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Changing your regular habits can have a major effect on your finances. Making small lifestyle changes can result in significant savings over the course of a year. The money saved can be used to progress on a number of financial goals, including paying down debt and saving for the future. Here are twelve easy lifestyle changes that will help you save more money as they are implemented.

Communicate by e-mail rather than by phone. If you’re on-line, e-mail communications are virtually free.

Cut down on the amount of television you watch. You will have less exposure to spending-inducing ads, a lower electric bill, a lower cable bill, and more time to focus on other things in life, like a side business.

Learn how to create homemade gifts. You can learn how to make food mixes, candles, fresh-baked bread or cookies, soap, and all kinds of other things at home easily and inexpensively from online tutorials.

Always shop with a list. When you shop without one, you are more likely to make impulse buys and unplanned purchases, spending more than you intended.

Invite friends over instead of going out. Have a pizza party or a movie night. Break out the cards and the board games. Schedule a pot luck dinner where everyone brings their favorite dish. The possibilities are endless.

Learn how to make minor repairs to your clothing to save more money. Knowing how to attach a button, expand or reduce a hemline, and patch holes will extend the life of your clothes and save you a considerable amount over the course of a year.

Cook more meals at home. Cooking your own meals is healthier and cheaper than eating out. If you are pressed for time to cook during weekdays, spend some time during the weekend preparing meals that you can pop into the oven when you get home. You can also invest in a crock pot that will cook your meals while you’re away.

Start comparing prices. There are a number of apps available that will compare prices for you so you can save more money by getting the best price on everything from groceries to clothing to home improvement items.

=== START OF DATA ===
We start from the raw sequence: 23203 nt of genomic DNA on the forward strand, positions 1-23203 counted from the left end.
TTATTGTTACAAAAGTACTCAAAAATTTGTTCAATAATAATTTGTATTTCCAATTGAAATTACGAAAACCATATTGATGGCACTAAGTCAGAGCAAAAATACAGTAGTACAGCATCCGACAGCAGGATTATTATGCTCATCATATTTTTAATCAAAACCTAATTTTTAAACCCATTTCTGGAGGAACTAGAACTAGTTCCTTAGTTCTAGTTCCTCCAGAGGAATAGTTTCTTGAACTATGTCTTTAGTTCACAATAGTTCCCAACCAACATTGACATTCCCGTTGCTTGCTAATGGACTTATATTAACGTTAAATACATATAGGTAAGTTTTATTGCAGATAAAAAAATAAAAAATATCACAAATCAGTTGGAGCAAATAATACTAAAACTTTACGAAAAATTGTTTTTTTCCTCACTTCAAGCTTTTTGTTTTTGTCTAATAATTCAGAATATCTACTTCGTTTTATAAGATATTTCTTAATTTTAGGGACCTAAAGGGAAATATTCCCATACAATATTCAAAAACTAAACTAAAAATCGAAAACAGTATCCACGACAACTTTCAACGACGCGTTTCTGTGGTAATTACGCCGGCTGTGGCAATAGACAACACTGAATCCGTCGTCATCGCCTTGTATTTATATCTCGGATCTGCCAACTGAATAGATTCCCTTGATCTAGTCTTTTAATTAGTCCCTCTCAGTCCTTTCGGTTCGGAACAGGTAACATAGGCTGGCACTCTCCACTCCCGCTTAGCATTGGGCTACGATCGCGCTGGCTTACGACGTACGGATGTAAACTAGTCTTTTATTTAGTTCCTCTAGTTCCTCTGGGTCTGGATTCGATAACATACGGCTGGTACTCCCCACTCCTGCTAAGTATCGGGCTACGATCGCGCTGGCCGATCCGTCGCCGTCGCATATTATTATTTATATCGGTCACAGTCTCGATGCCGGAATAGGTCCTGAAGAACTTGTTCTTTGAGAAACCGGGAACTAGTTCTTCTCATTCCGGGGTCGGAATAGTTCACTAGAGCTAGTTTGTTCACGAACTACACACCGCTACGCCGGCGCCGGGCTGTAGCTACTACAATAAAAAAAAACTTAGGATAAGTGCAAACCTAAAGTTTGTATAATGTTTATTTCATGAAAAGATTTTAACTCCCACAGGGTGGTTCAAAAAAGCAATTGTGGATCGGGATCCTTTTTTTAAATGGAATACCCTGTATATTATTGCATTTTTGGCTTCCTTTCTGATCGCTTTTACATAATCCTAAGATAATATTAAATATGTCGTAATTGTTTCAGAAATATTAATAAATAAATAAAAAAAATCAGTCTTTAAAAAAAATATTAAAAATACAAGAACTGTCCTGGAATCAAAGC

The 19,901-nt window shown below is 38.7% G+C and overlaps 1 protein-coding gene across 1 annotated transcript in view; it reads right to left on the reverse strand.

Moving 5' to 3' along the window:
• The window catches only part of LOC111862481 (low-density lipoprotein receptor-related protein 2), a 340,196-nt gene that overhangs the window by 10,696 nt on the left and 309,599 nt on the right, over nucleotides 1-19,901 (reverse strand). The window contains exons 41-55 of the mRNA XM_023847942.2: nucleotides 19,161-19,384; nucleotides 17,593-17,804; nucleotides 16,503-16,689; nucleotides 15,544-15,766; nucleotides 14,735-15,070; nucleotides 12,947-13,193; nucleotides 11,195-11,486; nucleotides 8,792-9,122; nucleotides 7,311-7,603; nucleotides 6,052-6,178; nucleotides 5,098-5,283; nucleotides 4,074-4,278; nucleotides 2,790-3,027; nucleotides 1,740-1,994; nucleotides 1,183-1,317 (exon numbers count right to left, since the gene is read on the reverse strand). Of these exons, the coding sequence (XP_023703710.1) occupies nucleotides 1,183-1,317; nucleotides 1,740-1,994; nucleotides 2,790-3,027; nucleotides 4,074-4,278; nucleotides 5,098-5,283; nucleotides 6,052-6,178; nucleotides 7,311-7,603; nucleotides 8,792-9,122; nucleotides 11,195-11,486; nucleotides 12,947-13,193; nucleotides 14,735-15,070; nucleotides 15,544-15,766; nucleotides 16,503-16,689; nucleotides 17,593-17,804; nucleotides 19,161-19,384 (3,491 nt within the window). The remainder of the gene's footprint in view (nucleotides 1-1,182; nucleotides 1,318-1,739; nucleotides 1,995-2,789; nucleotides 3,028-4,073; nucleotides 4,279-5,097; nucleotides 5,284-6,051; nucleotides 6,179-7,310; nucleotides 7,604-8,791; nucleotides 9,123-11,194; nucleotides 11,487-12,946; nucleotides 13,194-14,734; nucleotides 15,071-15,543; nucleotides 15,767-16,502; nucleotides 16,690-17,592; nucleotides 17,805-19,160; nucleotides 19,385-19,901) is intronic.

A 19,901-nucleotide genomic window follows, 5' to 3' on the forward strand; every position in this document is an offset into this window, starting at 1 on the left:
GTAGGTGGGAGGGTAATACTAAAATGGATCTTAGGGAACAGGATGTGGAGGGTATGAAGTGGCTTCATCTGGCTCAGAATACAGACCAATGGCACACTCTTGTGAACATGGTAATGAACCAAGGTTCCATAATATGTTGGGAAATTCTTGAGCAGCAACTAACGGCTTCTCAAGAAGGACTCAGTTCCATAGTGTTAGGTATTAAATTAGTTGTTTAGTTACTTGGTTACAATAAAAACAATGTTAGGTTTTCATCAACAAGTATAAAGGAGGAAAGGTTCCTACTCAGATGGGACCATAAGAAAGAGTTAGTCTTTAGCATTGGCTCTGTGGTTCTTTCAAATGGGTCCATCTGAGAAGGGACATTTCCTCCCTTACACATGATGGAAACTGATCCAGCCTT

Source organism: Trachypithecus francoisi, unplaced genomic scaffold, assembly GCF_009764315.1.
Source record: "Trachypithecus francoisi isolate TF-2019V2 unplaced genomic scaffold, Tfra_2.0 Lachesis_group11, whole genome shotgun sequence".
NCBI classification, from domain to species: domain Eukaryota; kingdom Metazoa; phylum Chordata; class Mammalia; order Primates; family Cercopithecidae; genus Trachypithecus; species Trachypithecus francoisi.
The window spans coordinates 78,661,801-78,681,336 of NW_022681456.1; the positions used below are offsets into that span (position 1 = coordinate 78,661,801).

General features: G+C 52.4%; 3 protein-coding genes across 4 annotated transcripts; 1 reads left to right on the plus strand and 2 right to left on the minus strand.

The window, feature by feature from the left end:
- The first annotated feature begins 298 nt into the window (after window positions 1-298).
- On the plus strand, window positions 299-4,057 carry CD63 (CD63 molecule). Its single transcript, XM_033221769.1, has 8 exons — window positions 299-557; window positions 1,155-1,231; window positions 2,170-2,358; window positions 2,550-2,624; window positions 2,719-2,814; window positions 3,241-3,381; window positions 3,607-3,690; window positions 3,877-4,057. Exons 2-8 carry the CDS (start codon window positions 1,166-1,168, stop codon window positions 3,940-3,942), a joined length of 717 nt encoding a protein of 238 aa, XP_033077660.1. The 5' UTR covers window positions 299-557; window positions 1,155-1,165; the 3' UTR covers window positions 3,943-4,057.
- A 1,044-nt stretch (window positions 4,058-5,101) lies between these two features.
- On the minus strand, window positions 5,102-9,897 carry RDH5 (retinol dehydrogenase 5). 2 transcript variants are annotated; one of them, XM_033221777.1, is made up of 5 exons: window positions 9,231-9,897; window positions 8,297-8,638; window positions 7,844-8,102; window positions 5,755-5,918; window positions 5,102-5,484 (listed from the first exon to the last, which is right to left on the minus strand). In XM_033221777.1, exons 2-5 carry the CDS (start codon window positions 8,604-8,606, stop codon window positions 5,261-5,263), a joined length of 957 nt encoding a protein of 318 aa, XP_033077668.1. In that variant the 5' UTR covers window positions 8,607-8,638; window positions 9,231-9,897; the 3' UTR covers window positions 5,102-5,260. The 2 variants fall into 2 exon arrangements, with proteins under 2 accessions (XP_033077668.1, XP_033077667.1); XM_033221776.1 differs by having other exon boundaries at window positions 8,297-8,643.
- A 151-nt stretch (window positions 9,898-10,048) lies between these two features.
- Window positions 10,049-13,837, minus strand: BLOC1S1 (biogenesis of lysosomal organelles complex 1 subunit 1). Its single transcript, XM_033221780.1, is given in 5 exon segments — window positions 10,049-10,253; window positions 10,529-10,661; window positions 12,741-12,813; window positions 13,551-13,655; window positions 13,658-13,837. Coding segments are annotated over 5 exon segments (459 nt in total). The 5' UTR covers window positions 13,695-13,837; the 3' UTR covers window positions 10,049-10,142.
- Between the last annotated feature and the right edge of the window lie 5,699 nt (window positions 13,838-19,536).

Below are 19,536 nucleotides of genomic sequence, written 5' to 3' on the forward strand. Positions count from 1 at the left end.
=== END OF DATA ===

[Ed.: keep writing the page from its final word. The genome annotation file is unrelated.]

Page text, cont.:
Cancel unused memberships. If you’re on the fence about any of your memberships or find that you’re not using them very often, get rid of them and use the money for something else. You can always renew the membership at a later date if necessary.

Try generic brands. You’ll save a few cents and are likely discover that the store brand is just as good as the name brand. Once you’ve switched to generics, you’ll find your regular grocery bill getting smaller and smaller.

Cancel magazine subscriptions if you have a pile of unread magazines sitting around your house. You might even be able to get the prorated amount back as a refund.

Take your own lunch to work instead of going out to eat. With some thoughtful preparation and just a few minutes of time, you can create something more enjoyable than a fast food burger.

27
Dec

Making Your Money Focused New Year’s Resolutions Stick

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Fidelity Investments’ latest New Year Financial Resolutions Study found that 37 percent of Americans intend to make a money focused New Year’s resolution for 2016. That’s is an increase from the 31 percent reported in 2015. It’s a good sign that more people are thinking about financial goals. However, making money focused New Year’s resolutions does you no good if you cannot stick to them. Here are some of the best money focused New Year’s resolutions to make and how to stick with them throughout the year.

Putting More Money Into Savings

According to Fidelity’s survey, about 54 percent of respondents planning to make money focused New Year’s resolutions said their goal is to save more money next year, making it the most common goal among those surveyed. It is not difficult to see why. Having savings available allows a person to take care of unexpected financial issues quickly without having to resort to using expensive credit.

The best way to get more money into your savings account next year is to automate your savings. Setting up a regular deposit into your savings from your paycheck or through an automatic transfer from your checking account allows you to save continuously without having to think about. You will not miss the money transferred and will find yourself in a much better financial position by the end of the year.